This essay developed in response to the thought provoking article, "More About the Needs of Children," in the winter issue of CGI (see Vol. 2, #2, p. 18). It is addressed particularly to teachers, and to those students who are not so fortunate as to receive consistent instruction from a teacher well acquainted with the vast field of guitar repertory.
Students of the guitar, whether children or adults, will find abundant material for musical and technical growth in the following volumes.
Béla Bartók for Children: 25 Pieces for Guitar. Arranged by Ferenc Brodszky. Budapest, Edito Musica (Boosey & Hawkes). 1968. 22 p.
Idem. Second Series. Same publisher. 1970. 16 p.
Béla Bartók for Children; Selected Pieces for Descant Recorder With Guitar. Arranged by Ferenc Brodscky. Budapest, Edito Musica (Boosey & Hawkes). 1971.19p.
Idem. Vol. II. Selected Pieces for Two Recorders (Descant and Trable) With Guitar. Same publisher.
1971. 26 p.
*Based on the composer's original text.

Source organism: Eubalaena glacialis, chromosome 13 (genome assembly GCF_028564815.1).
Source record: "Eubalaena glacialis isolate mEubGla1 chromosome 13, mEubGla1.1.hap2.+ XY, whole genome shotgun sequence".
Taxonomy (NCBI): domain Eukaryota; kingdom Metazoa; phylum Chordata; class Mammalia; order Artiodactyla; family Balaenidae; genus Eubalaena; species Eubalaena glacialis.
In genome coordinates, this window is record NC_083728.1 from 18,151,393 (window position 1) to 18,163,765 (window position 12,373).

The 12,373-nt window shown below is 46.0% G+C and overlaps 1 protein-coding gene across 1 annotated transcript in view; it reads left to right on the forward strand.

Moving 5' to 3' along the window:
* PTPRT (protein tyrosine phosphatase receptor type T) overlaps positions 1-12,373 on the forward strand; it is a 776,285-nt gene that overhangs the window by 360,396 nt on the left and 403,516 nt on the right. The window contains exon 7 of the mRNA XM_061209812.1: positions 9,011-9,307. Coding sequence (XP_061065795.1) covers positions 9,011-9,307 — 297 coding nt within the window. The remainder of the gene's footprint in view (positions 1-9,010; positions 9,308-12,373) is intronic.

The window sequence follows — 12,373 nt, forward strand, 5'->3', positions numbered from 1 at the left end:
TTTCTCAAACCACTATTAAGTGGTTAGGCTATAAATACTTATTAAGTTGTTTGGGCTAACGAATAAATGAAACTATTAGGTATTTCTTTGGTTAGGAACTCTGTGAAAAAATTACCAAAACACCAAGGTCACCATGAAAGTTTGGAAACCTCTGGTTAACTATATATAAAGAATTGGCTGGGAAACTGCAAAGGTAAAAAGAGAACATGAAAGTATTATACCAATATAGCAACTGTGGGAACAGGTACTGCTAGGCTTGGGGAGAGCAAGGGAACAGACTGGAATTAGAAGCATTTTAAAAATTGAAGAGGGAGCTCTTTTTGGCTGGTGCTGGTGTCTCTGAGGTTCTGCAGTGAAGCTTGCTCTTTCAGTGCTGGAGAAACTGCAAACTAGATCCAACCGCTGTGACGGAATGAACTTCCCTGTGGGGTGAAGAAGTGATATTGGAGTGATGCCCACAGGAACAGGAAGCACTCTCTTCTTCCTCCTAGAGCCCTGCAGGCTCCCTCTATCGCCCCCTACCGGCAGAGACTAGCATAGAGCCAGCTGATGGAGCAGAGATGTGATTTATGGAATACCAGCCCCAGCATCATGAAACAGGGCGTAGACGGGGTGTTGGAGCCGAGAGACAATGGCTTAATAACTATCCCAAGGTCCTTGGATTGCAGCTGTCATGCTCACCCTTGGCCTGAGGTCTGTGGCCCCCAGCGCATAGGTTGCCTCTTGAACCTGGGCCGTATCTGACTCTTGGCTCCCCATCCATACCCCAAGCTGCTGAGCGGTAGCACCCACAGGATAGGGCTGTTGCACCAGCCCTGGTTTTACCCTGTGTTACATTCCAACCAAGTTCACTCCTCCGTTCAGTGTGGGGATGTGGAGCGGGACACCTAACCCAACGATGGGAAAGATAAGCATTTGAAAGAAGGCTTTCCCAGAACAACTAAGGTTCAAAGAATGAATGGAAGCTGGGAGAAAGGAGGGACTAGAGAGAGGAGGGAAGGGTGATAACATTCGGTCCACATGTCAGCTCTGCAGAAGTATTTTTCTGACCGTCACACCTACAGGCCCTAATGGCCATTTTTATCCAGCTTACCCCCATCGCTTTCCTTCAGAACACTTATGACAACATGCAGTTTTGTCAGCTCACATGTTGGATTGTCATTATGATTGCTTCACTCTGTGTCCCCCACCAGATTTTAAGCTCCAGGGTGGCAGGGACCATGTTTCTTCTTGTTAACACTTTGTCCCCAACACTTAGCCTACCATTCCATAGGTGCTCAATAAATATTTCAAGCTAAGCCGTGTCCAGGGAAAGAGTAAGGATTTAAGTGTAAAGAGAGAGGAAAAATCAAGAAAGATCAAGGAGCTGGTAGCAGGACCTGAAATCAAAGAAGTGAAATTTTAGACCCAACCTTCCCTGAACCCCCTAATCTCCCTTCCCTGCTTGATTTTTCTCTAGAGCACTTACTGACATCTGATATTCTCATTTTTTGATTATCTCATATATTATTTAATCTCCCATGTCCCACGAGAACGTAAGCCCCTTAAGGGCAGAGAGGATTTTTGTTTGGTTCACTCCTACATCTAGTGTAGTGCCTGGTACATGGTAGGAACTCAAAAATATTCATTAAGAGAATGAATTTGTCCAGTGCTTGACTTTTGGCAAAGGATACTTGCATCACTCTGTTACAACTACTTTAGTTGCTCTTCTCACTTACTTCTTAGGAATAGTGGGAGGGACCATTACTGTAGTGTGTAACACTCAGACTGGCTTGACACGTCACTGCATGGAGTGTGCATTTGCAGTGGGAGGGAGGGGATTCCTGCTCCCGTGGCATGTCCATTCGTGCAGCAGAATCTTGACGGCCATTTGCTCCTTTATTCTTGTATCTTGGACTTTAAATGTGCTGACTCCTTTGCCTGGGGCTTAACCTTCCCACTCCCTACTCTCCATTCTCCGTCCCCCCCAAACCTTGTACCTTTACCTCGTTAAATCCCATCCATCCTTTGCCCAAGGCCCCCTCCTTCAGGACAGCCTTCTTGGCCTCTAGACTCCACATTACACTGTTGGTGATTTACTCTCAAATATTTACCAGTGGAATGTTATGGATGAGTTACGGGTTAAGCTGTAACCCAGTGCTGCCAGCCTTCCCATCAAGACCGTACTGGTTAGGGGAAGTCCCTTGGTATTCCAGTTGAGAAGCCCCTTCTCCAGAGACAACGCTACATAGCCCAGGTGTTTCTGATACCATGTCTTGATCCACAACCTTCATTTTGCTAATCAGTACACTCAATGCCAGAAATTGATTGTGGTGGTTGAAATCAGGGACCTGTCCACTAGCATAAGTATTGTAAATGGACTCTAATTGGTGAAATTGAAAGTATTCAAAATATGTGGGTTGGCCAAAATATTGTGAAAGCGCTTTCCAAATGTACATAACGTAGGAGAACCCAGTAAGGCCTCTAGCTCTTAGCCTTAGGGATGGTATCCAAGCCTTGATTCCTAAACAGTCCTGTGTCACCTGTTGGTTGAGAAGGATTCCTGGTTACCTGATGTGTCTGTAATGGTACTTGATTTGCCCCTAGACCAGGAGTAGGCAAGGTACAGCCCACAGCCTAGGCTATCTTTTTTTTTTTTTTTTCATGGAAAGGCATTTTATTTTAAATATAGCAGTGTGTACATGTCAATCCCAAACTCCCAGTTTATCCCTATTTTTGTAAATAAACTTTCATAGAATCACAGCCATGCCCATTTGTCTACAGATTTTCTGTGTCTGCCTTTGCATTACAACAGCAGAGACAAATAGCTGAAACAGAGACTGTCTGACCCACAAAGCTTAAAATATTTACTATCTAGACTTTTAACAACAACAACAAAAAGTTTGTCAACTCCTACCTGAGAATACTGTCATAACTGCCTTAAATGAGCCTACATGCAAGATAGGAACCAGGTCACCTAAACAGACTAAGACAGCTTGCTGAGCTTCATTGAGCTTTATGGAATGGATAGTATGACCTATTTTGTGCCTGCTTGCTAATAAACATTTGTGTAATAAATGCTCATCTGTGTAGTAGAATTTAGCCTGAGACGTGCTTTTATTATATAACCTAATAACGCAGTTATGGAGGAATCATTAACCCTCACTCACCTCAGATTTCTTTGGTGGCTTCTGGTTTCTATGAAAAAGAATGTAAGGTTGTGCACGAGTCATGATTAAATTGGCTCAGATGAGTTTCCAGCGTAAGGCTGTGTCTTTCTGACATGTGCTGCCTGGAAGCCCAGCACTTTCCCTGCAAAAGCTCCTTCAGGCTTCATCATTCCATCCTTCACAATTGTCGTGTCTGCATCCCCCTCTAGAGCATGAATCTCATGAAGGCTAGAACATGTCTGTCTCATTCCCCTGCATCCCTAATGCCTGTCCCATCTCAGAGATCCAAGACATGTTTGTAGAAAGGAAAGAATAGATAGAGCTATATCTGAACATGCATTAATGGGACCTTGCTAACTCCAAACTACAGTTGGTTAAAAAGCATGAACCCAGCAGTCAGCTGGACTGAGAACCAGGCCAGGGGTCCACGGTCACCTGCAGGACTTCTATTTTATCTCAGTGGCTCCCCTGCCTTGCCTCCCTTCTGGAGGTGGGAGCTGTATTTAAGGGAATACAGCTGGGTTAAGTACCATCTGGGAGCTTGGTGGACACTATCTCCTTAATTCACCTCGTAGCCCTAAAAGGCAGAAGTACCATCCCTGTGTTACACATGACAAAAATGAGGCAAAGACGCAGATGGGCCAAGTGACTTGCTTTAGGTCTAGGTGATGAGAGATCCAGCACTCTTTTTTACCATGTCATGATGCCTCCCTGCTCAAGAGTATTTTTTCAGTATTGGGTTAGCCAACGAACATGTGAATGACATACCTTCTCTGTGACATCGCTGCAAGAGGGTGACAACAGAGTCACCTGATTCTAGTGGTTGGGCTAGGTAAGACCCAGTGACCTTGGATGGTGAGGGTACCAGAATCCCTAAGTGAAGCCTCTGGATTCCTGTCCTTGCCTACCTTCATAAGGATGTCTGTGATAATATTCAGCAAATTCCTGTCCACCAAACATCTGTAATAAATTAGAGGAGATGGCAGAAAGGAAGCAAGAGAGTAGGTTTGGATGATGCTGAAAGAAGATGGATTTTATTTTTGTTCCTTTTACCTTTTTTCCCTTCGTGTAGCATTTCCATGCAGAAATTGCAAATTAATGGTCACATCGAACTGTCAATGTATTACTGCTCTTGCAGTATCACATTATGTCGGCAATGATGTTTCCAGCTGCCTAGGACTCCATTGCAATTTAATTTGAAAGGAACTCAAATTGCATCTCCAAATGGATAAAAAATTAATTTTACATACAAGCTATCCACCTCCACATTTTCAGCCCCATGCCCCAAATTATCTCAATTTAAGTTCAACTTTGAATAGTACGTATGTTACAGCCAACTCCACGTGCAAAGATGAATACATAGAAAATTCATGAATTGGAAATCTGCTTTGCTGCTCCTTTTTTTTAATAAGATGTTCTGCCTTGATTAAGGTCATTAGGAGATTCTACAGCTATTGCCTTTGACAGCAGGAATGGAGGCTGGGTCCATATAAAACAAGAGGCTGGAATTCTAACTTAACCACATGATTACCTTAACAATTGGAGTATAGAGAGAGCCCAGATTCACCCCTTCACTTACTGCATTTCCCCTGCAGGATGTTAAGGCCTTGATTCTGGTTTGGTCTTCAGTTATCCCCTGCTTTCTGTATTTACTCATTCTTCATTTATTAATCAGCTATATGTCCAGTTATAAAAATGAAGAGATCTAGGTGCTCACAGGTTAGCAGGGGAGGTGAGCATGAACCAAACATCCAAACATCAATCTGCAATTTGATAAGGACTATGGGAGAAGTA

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pieces). But, alas—no mention of any of these facts in the guitar editions!
Guitarists who are curious as to how these pieces sound on the piano may consult the recent Musical Heritage Society recording: MHS 1842, Béla Bartók, performed by Sahan Arzruni. Other recordings of For Children are listed in the discography found in Ujfalussy's book, including a recording made by Bartók himself. I am unaware of any guitar recording of a single piece by Bartók. This is a pity, for many of these pieces are well suited for the instrument. To our great loss, Bartók apparently wrote nothing for guitar.